DNA Electrochemistry with Tethered Methylene Blue
Methylene blue (MB′), covalently attached to DNA through a flexible C_12 alkyl linker, provides a sensitive redox reporter in DNA electrochemistry measurements. Tethered, intercalated MB′ is reduced through DNA-mediated charge transport; the incorporation of a single base mismatch at position 3, 10, or 14 of a 17-mer causes an attenuation of the signal to 62 ± 3% of the well-matched DNA, irrespective of position in the duplex. The redox signal intensity for MB′–DNA is found to be least 3-fold larger than that of Nile blue (NB)–DNA, indicating that MB′ is even more strongly coupled to the π-stack. The signal attenuation due to an intervening mismatch does, however, depend on DNA film density and the backfilling agent used to passivate the surface. These results highlight two mechanisms for reduction of MB′ on the DNA-modified electrode: reduction mediated by the DNA base pair stack and direct surface reduction of MB′ at the electrode. These two mechanisms are distinguished by their rates of electron transfer that differ by 20-fold. The extent of direct reduction at the surface can be controlled by assembly and buffer conditions.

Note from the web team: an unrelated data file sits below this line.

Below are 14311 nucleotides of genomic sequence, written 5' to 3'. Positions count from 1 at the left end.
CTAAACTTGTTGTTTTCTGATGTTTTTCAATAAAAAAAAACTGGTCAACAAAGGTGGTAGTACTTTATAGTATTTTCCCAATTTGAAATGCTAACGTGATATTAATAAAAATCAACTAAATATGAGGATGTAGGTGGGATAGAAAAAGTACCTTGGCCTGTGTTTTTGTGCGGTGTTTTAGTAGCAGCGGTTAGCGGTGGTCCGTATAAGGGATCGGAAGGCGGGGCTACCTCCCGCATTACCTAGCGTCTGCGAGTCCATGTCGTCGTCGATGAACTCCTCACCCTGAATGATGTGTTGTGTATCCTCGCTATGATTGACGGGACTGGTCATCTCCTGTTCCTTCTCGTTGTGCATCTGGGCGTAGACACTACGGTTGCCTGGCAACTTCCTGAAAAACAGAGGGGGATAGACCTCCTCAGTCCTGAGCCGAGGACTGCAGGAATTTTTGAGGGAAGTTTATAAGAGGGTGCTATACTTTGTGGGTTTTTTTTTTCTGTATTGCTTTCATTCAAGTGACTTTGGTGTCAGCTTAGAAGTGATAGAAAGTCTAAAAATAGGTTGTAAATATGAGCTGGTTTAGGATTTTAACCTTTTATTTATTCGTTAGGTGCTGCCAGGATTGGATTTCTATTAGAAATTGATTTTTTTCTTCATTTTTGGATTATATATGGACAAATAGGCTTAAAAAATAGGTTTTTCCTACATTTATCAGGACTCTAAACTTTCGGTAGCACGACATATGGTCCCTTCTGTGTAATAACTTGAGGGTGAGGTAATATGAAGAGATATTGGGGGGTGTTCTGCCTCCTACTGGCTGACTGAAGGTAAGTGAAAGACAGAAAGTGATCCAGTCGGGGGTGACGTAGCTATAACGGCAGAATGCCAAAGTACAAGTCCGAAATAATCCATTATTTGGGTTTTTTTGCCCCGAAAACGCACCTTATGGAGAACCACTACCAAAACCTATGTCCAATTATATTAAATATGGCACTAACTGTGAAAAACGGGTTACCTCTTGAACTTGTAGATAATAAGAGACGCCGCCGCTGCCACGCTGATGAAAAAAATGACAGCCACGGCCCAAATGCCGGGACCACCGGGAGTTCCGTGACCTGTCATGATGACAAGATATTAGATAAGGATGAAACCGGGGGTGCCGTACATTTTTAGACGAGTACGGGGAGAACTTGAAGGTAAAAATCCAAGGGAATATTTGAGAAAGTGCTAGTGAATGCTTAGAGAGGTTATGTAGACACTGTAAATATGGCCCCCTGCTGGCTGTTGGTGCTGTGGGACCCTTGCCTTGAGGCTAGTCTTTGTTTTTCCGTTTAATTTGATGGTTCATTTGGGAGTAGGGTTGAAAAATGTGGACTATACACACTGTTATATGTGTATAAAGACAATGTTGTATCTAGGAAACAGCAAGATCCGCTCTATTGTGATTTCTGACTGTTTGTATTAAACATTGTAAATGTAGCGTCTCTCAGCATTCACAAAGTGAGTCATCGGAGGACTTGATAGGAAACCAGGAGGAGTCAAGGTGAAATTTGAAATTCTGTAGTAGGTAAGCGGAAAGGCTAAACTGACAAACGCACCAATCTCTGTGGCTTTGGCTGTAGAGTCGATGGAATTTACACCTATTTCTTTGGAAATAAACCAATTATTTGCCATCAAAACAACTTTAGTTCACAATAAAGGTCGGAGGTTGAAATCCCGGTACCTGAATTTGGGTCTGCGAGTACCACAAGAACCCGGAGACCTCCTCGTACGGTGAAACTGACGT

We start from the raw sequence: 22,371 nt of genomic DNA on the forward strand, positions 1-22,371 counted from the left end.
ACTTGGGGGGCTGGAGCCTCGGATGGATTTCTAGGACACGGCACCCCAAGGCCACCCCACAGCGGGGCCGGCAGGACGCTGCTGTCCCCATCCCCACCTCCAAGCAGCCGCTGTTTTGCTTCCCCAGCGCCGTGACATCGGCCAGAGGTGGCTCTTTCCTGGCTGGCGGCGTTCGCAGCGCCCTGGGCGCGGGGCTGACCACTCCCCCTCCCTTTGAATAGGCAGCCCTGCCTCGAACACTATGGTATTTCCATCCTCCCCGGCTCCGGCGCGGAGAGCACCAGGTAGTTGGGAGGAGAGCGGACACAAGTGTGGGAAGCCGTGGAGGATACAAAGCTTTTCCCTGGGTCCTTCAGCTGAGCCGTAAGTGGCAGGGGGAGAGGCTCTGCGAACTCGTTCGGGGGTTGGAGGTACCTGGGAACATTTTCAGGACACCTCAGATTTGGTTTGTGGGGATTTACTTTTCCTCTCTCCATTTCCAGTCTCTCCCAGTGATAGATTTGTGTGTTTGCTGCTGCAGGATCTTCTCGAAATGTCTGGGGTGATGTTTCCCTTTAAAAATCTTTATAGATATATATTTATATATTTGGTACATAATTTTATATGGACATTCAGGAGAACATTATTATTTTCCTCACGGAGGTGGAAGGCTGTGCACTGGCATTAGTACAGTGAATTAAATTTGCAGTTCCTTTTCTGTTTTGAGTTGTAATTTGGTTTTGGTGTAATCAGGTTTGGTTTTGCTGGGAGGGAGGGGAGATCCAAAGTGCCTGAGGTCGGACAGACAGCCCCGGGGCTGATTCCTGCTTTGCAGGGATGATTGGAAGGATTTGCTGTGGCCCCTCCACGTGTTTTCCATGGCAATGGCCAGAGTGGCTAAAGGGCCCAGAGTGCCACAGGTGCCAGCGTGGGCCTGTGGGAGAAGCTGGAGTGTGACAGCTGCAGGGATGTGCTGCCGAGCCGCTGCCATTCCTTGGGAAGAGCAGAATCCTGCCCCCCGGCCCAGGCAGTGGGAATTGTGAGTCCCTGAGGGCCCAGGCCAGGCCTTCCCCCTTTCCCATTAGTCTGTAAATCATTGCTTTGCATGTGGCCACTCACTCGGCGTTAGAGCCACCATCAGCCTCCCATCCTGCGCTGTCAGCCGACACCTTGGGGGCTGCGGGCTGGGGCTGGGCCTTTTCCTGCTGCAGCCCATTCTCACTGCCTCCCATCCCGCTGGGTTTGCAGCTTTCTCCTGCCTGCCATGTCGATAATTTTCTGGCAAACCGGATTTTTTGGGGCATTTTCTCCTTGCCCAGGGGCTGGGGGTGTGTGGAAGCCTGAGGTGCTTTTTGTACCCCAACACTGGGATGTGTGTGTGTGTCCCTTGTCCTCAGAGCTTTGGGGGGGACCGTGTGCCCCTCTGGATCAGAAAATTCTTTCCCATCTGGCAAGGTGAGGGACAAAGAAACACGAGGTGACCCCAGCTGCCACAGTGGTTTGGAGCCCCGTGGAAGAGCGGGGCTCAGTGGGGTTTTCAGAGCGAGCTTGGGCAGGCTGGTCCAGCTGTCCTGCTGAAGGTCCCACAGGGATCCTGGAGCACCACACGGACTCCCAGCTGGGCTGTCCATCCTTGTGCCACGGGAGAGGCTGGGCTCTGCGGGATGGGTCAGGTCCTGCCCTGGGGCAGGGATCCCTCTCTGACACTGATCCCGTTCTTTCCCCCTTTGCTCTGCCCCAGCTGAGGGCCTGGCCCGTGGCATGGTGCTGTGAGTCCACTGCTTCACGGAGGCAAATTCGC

© 2012 American Chemical Society. Published In Issue May 01, 2012; Article ASAP April 18, 2012; Received: February 07, 2012; Revised: April 03, 2012. This research was supported by the National Institute of Health (GM61077). The authors thank N. Muren for discussions and her contributions in fabricating the multiplexed chips. This work was completed in part in the Caltech Micro Nano Fabrication Laboratory.
Accepted Version - nihms385190.pdf